It’s easy to feel sorry for Cursive – shoehorned into an emo scene their raucous indie-rock never seemed comfortable in, the Omaha (now) four-piece’s forced alignment with a swarm of sound-alike diary-spawned confessionals has had an effect on their potential profile. Album-before-this The Ugly Organ earned its fair share of plaudits, but for every four-star review another pilloried frontman Tim Kasher’s heart-on-sleeve lyrics, assuming from afar that he was just another moaning kid letting his limited number of relationships consume his songwriting process entirely.
Kasher’s ‘other’ project The Good Life – it can hardly be considered a side-project considering its success – has become the key outlet, now, for the singer’s more emotional histrionics, leaving Cursive to rock once more. While it’s true that Happy Hollow is characterised by intelligent lyrics, occasionally stemming from matters of the heart, its conceptual framework is much grander than anything released by the band’s alleged emo peers. Stories are told and intertwined from song to song, with religion and politics bobbing about in Kasher’s rifle eyes. Each takes a flurry of verbal bullets, yet ambiguity surrounds every tongue lashing.
Take ‘Retreat!’: the song seems to focus on religion, on the various gods the average American citizen has to choose from, but are these gods in the traditional sense, or the corporates that infiltrate every small town given time enough? Is it an attack on the country’s current government – “We don’t need your services, your excuses, your mysterious ways” – or a direct plea for it to detach itself from the teachings of the Christian Church, i.e. this god is wrong, this God is right? Analogies are generally translucent, though: songs like ‘Flag And Family’ (about a family’s persuading of their son to go off to war, as it’s the American way, while he’d prefer to remain true to his childhood dreams) and ‘Big Bang’ (bemoaning the Neanderthal nature of the exclusively Bible-following narrow-minded) play their cards clearly, Kasher’s lyrics engrossing and inventive but not so complex that the listener loses any underlying messages. Indeed, so literal are some lines that the name ‘Cursive’ seems almost ironic.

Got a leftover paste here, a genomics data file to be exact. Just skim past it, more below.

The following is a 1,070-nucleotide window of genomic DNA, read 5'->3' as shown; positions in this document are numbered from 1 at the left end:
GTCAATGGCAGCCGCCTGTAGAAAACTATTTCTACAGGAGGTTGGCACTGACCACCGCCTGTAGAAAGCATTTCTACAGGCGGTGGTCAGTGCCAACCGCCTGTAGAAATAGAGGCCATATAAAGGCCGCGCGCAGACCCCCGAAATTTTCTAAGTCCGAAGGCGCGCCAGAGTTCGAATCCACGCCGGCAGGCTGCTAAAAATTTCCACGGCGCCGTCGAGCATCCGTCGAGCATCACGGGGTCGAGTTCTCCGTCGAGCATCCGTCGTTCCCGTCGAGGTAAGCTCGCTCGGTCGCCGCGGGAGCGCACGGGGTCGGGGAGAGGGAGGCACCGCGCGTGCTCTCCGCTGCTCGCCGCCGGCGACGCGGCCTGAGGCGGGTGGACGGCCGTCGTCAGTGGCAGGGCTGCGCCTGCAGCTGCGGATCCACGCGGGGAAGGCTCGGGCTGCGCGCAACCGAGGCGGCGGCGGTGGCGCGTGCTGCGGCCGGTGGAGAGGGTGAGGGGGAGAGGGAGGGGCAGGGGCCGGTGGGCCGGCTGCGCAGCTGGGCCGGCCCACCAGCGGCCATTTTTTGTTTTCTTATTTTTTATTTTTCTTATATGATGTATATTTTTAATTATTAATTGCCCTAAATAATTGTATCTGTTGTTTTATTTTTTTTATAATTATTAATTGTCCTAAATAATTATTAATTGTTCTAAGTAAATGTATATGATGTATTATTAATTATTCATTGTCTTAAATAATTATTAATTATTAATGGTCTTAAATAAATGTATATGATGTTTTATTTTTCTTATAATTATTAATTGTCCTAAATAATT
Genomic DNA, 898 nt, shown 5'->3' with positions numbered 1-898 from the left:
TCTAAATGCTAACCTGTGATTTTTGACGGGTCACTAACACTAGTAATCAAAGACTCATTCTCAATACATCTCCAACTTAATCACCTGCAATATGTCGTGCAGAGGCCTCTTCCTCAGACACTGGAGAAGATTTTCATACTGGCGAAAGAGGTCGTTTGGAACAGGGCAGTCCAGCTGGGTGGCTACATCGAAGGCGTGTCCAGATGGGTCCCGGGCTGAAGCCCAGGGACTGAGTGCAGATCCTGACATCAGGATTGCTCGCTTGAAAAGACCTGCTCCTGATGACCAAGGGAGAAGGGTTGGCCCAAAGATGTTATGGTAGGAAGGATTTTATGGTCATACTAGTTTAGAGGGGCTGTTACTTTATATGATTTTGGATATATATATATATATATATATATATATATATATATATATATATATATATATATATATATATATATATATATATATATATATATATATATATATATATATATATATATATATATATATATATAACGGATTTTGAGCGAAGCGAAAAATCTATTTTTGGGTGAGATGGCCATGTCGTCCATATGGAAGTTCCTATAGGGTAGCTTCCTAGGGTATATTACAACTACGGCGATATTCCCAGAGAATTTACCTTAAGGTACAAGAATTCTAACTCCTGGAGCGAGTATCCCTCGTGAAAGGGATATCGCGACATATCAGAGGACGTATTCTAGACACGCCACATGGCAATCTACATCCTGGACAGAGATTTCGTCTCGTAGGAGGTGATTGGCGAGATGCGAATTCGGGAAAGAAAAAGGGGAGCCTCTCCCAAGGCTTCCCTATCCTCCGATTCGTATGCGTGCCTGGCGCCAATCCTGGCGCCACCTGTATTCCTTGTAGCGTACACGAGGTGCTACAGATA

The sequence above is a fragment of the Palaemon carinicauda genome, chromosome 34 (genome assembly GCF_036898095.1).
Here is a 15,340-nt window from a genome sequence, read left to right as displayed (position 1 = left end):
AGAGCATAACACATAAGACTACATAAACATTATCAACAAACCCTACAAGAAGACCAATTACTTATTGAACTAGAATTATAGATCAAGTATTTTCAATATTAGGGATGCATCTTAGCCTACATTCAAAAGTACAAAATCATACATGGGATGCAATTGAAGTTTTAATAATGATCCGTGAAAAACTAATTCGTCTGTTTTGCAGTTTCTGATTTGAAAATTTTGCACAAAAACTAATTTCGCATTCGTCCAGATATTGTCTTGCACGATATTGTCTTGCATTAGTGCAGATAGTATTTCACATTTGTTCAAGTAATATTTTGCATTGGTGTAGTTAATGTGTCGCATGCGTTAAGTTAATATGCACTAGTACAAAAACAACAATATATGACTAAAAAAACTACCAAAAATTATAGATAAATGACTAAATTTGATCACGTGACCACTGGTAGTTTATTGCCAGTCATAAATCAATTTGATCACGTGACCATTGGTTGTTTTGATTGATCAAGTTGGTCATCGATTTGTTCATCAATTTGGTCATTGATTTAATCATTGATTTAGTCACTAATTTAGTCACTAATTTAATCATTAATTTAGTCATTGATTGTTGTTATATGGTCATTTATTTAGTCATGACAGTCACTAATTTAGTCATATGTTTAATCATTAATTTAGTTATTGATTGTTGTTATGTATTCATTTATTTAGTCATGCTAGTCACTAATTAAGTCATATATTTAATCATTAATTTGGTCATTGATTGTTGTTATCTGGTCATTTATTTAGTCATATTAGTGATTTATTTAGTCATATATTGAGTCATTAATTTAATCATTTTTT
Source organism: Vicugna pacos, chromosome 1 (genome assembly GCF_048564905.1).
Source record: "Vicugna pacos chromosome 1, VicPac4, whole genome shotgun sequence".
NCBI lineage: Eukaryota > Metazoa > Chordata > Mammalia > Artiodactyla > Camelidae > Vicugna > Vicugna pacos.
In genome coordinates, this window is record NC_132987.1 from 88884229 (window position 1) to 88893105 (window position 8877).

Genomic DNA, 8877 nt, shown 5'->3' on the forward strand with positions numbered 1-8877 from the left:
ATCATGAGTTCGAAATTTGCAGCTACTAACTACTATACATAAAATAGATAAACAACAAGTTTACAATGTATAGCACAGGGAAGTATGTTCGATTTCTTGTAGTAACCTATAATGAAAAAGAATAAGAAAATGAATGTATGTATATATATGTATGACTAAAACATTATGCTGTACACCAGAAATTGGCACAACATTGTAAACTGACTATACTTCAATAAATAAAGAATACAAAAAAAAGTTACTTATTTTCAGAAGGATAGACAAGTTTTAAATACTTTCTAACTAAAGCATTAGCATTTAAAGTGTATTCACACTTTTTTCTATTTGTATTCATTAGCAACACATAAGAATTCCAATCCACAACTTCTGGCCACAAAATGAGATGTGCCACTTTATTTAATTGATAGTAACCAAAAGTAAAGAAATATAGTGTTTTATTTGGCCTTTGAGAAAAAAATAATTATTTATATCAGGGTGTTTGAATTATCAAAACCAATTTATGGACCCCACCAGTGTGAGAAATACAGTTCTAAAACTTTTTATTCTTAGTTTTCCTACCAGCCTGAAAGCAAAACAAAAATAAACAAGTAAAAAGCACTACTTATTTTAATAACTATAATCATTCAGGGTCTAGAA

The accompaniments – it is easy to get sidetracked by Kasher’s lyrics, so much so that the musical arrangements are overlooked – aren’t as luscious, as deep, as those on The Ugly Organ, although that’s partially due to the departure of cellist Gretta Cohn. Where they do excel is in the rock-out stakes: the few calm passages are forced into the shadows by dissonant blasts of amplification, guitars sounding as if they’re being mauled by savage dogs. Lead single ‘Dorothy At Forty’ is the most obvious example of this viciousness – although a melody lies below the surface of screaming noise, it’s the raging that supersedes the reflection across much of Happy Hollow.
That the whole album is successfully bordered by tangible concepts – it all seems to ‘take place’ in the small town of its title, protagonists’ relationships are believable, and criticisms are universally recognised ones repeated in the real-life press and pubs alike – is a great achievement. Not one of Happy Hollow’s fourteen tracks seems out of place, out of its depth alongside masterfully realised rock songs combining incisive intellect and the primal desire to dance excellently. Emote though Kasher and his crew may, this album should never be misconstrued as a modern emo record.
Intelligent indie-rockers, look nor listen no further for your possible album of the year.
9Mike Diver's Score